Writer’s Blind Spot – The Value Of A Reader’s Feedback

You – as a writer – have the challenge of putting you visions and ideas down on paper with words.

Most of the time you can clearly see everything in your head, and sometimes you forget the reader can’t. This is what I’m calling a ‘Writer’s Blind Spot’. There’s a slight gap in what you know and what needs to be conveyed to the reader, and it’s very important for you to make everything clear for those who will read your work.

You have a perspective on the story that no one else can have, because it’s in your brain as your own creation. When you type (or write) it out sometimes little details that you know aren’t communicated to the reader. This can cause confusion.

A good way for you to make sure that everything is coming across clear and makes sense (and that you haven’t left out important details), is to have someone read your work and give you feedback.

The feedback most specific to the issue of a ‘Writer’s Blind Spot’ would be confusing wording, or lack of information that’s somehow integral to the story.

If a reader (for any reason) finds a part of your story confusing, or says it doesn’t make sense, you should at least take that into consideration and go through the scene again to see if you can make it more clear.

If something is confusing for the reader, it’s not their fault!

As a writer it’s your job to make sure that what you’re trying to get across is getting across, otherwise you’re failing the reader.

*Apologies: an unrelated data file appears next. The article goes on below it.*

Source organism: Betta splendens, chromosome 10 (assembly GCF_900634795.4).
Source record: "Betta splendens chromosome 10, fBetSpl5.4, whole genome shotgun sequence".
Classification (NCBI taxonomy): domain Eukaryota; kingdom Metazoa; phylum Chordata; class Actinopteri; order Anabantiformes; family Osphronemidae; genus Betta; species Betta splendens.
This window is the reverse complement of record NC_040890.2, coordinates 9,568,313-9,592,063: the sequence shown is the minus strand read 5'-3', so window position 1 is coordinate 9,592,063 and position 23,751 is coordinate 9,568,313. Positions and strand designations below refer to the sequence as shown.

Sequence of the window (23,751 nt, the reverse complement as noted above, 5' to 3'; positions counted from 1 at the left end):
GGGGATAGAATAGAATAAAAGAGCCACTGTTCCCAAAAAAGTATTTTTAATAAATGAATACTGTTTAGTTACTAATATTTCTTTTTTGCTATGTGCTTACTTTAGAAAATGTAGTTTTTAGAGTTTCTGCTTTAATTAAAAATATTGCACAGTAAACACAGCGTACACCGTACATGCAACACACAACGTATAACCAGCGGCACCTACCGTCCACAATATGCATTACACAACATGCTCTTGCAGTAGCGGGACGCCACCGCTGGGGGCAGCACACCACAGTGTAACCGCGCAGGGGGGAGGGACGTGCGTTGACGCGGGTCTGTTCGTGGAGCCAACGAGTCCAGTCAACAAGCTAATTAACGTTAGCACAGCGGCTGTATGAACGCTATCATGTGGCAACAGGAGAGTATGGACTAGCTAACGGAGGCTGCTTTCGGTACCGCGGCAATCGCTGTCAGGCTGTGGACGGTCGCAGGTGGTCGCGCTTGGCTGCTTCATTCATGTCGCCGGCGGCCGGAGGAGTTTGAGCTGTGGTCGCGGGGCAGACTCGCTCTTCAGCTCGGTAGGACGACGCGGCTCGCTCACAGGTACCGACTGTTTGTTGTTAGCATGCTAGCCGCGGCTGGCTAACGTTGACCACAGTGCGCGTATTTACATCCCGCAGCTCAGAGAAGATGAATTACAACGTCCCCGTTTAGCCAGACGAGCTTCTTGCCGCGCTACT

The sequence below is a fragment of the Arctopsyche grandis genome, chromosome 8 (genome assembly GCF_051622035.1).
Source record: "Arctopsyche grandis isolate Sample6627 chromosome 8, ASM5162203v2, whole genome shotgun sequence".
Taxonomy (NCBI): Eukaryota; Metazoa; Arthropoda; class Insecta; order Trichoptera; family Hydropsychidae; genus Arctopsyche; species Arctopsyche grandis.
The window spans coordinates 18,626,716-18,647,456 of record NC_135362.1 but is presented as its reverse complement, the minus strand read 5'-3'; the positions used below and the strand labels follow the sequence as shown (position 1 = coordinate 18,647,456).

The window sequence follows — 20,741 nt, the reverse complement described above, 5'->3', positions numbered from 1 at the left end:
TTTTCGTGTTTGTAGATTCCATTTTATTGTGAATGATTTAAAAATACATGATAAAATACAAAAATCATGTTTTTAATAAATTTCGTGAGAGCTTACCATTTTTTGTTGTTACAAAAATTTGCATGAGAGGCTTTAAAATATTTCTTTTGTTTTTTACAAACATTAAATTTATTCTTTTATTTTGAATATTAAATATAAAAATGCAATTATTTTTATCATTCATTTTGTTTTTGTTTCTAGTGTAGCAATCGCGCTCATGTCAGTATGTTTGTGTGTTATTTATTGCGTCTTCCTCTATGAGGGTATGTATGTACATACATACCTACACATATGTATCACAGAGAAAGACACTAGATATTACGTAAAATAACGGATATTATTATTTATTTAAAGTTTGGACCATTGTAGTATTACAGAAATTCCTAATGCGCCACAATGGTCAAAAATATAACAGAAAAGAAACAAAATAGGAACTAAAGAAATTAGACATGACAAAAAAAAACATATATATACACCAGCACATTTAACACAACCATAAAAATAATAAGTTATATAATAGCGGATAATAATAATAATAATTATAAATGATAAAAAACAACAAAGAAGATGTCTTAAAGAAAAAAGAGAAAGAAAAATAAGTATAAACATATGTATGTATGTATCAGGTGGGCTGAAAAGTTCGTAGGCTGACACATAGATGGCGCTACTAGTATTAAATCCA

I know that the first reaction of a writer is sometimes, “What? Are they stupid? I couldn’t make it more clear!” But, if that was the case, the reader wouldn’t be having issues, now would they? (And I’m sure some of you are cursing me right now for saying all this! LOL) As it happens most times with critiques, once you calm down, you start to see the merit behind such comments and realize your mistake. Make sure you don’t lash out at your reader, because again, it isn’t their fault!

You have to keep in mind that every time a reader stops to question anything, they’re being taken out of the story. If they have to go back two pages to see if something makes sense or if they just read something wrong, it takes them out of the story.

You never want your reader to be out of the story!

That’s why I say its a failure on the part of the writer. If your reader can’t ‘enjoy the ride‘ of your story/book, then what’s the point of them reading it? You aren’t going to get fans or loyal, repeat readers of your work if they have to re-read everything to understand it!

Take the time to get reader’s feedback, and when they give it to you… Listen! Because the readers aren’t stupid — they’ve noticed that you’ve failed them.



©Rebecca Besser, 2012. All rights reserved.

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